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Budget 2022

With an Expenditure Tax applied to every bank/digital transaction, the tax net would stretch to practically everybody now that the bulk of the unbanked have been drawn into the net. If the expenditure tax is minuscule, say 0.001 per cent, it addresses the argument long offered by leftist economists that the rich should be taxed and not the poor. Taxation that even a poor man does not mind can still add up to a tidy sum

AMARJIT CHOPRA/SABYASACHEE DASH | New Delhi |

Finally, the most hyped annual ritual is knocking at our door ~ the Union Budget to be presented by the Finance Minister on 1 February. This is perceived to be a crucial budget before elections to five states during the current year and the general election in 2024. Even otherwise with our economy taking a hard hit from the pandemic, this year’s Budget is expected to lay a roadmap for economic recovery by ensuring tax and policy stability. One must wait and see the interplay between good politics and good economics.

There is a widely held belief that this year’s budget will most likely focus on demand generation, job creation, and sustaining the economy on an 8 per cent plus growth path after the slump of the pandemic.

To give credit to the government, it had embarked on a series of structural reforms much before the pandemic hit us. These efforts accelerated post the pandemic and are likely to bear fruit in the next few years. Recent data suggests that growth is gaining momentum. The resilience amongst businesses and consumers, and the improving economic fundamentals will help India tide through successive infection waves. That said, a weak labour market and inflation pose downside risks. The pace of vaccination and operative government policies will be the cornerstone of a sustainable economic and industrial recovery.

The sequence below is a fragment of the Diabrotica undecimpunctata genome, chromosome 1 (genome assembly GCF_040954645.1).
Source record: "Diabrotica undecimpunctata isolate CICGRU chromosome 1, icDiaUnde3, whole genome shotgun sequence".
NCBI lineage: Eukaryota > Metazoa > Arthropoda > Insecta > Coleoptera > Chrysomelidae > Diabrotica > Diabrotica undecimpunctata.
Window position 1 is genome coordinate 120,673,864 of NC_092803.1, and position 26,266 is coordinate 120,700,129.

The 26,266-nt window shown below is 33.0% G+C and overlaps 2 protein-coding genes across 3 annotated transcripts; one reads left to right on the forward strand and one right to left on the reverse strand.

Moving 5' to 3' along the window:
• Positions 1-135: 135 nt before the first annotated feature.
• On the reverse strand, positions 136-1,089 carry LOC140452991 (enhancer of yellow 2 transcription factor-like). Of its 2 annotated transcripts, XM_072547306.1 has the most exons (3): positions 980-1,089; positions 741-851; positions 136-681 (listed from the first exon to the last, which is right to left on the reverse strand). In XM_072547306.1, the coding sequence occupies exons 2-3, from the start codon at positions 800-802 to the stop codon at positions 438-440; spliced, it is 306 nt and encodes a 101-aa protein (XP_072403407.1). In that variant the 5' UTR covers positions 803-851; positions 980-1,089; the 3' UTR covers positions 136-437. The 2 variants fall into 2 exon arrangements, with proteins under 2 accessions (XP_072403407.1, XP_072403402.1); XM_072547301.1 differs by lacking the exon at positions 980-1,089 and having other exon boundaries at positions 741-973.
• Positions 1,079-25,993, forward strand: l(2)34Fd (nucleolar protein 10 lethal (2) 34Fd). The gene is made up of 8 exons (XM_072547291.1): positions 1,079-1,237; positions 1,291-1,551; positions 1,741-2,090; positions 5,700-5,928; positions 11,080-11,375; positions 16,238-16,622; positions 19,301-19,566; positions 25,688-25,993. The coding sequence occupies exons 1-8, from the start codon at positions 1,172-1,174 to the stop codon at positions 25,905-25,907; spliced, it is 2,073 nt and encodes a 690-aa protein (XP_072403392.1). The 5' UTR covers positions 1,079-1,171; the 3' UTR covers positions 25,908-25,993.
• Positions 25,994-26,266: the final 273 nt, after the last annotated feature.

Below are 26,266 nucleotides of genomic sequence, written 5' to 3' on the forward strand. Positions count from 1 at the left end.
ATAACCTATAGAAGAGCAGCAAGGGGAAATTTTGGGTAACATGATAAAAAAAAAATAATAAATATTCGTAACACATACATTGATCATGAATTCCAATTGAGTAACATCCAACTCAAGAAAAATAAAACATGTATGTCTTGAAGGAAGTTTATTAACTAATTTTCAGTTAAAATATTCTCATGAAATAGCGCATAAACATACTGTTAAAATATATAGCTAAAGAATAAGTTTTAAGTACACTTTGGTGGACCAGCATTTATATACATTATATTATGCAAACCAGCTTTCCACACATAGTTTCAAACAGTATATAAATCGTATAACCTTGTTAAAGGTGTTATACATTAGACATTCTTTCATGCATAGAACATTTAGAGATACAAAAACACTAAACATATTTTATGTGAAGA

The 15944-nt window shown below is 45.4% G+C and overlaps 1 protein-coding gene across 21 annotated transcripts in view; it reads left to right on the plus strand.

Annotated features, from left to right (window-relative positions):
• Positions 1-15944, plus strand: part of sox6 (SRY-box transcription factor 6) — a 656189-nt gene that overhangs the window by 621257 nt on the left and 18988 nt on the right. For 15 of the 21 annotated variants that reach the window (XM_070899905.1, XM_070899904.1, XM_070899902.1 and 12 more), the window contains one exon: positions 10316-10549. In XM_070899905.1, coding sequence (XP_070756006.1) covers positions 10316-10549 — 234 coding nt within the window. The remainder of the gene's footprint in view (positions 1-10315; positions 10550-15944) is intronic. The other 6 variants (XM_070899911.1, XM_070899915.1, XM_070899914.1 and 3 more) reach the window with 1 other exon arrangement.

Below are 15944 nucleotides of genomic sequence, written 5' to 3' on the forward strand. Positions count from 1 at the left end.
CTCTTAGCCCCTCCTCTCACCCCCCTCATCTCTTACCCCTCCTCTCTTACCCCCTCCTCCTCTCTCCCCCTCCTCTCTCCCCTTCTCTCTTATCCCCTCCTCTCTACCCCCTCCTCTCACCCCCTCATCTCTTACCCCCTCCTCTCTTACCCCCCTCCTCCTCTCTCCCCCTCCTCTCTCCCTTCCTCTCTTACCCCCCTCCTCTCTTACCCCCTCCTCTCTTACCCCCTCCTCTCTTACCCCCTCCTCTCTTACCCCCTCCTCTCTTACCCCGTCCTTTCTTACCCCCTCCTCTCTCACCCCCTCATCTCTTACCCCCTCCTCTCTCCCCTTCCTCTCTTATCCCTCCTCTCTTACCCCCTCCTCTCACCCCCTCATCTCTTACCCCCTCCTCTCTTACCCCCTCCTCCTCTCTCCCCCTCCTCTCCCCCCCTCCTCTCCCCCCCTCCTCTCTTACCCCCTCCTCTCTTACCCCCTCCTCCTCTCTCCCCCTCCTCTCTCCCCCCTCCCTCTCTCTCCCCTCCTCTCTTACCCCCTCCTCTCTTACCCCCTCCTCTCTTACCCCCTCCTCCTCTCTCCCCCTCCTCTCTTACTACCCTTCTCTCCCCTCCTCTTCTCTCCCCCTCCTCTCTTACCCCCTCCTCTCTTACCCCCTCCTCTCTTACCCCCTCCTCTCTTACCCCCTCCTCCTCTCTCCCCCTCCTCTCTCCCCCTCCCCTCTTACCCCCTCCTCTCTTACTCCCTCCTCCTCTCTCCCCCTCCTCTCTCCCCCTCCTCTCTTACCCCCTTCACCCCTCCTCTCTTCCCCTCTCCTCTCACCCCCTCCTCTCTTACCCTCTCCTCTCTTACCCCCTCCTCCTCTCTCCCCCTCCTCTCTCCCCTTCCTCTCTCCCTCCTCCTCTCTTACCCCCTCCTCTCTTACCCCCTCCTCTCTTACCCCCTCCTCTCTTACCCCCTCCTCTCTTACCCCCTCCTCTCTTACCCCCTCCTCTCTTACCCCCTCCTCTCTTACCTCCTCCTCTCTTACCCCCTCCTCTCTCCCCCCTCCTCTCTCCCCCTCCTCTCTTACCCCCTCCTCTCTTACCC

In this framework, if India is going to break into the next generation of economic reform, there is a dire need for bold steps both on the expenditure and revenue sides.

In a season troubled by the third wave of the pandemic, and excited by the forthcoming Assembly elections in five states, can we expect anything dramatic in the Union Budget? Perhaps not, in order to not disrupt a fragile recovery, though the underlying pentup energies are straining at the leash.

Among many things being asked for, two things stand out. The first are growth-oriented announcements that exceed our expectations. An example is the handsome effort to attract semiconductor manufacturers to India. The second is a widening of the tax base to encompass every bank account and digital payment platform user. The time has come to put all citizens on the same basis with no one outside the tax net. We have long been doing it in our indirect taxes that skim everyone without fear or favour, so why not? Our indirect taxes are, in fact, heavy.

Growth, estimated at 9.2 per cent in GDP for FY22, can indeed come from multiple sectors both traditional and frontier. Newbies include start-ups and unicorns, pharmaceuticals, software and increasingly, electronic hardware. The export of BrahMos missiles, and other made in India high-value defence items to other countries such as Vietnam and the UAE, in addition to the Philippines, is a frontier sector. The grand start of a high-end semiconductor manufacturing industry in collaboration with Taiwan, and possibly South Korea and the US, is another.